Many employers don't provide unpaid leave, either. There is a federal law called the Family and Medical Leave Act (FMLA) that protects your job for up to 12 weeks — unpaid — if you take time off for a new child or another serious family or medical issue. But 40 percent of American workers don't qualify for those benefits, either because they haven't been at their job long enough or because their company is too small (the FMLA regulations only apply to companies with 50 or more workers). And even among those who do qualify for FMLA, many can't afford to spend three months without drawing a paycheck.

Lacking paid leave puts a huge burden on new parents. It hurts women's overall ability to participate in the workforce, prevents fathers from being equal partners in child rearing, and has devastating effects on women's health and ability to parent.

A recent investigation by In These Times found that one in four working mothers goes back to work within two weeks of childbirth, usually due to financial pressures. But going back to work so soon can have nightmarish consequences for a mother's physical and mental health.

Women report going back to work still bleeding from vaginal injuries or C-sections. They work 12-hour days and can't breastfeed their new baby, either because they're too stressed or because they simply don't have time. They plunge into postpartum depression, and they despair of establishing a healthy parenting routine.

The grassroots push for paid family and sick leave at the state and local level has had a lot of success in a short time. But the vast majority of the country still has no universal paid leave guarantees at all, much less benefits that compare to those in Silicon Valley or in the rest of the developed world.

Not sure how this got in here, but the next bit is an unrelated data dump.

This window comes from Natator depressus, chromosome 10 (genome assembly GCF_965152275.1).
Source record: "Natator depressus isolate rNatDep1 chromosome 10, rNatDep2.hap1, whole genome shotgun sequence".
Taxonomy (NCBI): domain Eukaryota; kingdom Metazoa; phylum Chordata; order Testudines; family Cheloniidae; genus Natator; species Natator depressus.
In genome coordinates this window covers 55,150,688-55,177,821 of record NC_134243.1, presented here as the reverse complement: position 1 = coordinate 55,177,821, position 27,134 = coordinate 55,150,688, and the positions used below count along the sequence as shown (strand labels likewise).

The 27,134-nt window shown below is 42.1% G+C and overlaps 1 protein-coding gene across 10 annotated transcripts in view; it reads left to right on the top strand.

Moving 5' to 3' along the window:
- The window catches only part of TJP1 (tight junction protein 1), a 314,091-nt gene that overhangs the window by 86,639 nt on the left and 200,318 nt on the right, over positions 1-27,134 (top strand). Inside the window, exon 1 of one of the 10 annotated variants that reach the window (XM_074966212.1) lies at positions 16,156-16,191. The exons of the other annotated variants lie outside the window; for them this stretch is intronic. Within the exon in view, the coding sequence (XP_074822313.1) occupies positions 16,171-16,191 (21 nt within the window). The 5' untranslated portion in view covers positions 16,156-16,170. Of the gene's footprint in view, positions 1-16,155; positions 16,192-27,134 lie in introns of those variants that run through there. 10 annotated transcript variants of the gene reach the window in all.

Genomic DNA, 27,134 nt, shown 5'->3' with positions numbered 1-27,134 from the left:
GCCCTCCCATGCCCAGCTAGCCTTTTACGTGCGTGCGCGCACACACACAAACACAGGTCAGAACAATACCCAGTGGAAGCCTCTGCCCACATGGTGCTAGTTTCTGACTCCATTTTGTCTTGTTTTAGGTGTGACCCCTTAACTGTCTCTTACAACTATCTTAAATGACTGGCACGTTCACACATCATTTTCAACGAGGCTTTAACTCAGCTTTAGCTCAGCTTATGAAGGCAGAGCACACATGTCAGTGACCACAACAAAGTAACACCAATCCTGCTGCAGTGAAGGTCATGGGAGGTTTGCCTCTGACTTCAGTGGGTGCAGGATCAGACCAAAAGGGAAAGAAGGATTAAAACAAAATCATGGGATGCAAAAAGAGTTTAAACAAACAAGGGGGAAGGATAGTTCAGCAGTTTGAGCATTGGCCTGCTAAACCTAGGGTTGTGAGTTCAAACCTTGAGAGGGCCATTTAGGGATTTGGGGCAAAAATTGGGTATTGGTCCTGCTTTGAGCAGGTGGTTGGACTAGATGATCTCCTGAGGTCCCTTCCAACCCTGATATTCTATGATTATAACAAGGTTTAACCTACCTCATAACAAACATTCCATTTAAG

The national public policy answer to this problem could look something like the Family and Medical Insurance Leave Act (FAMILY Act), introduced in Congress by Sen. Kirsten Gillibrand (D-NY) and Rep. Rosa DeLauro (D-CT). It minimizes the burden on employers by levying a tiny (0.2 percent each on the employer and employee) payroll tax on everyone, and it guarantees 12 weeks of leave at two-thirds pay for everyone who works.

The FAMILY Act is similar to programs passed by four states and the District of Columbia over the past decade. So far, research on the three that have been enacted in California, Rhode Island, and New Jersey has been encouraging — the programs have helped workers, and haven’t harmed businesses or killed jobs.

But as promising as it is, the FAMILY Act has gone nowhere in a Republican-dominated Congress under President Obama, and the same is likely to be true under Trump. It’s possible that Republicans could get behind Trump’s maternity leave plan, but it would be woefully inadequate in comparison — it only covers new mothers, and only for six weeks, and Trump’s plan to pay for it doesn’t make any sense.

So at least for the next four years, state and local efforts like DC’s are the most promising for working families.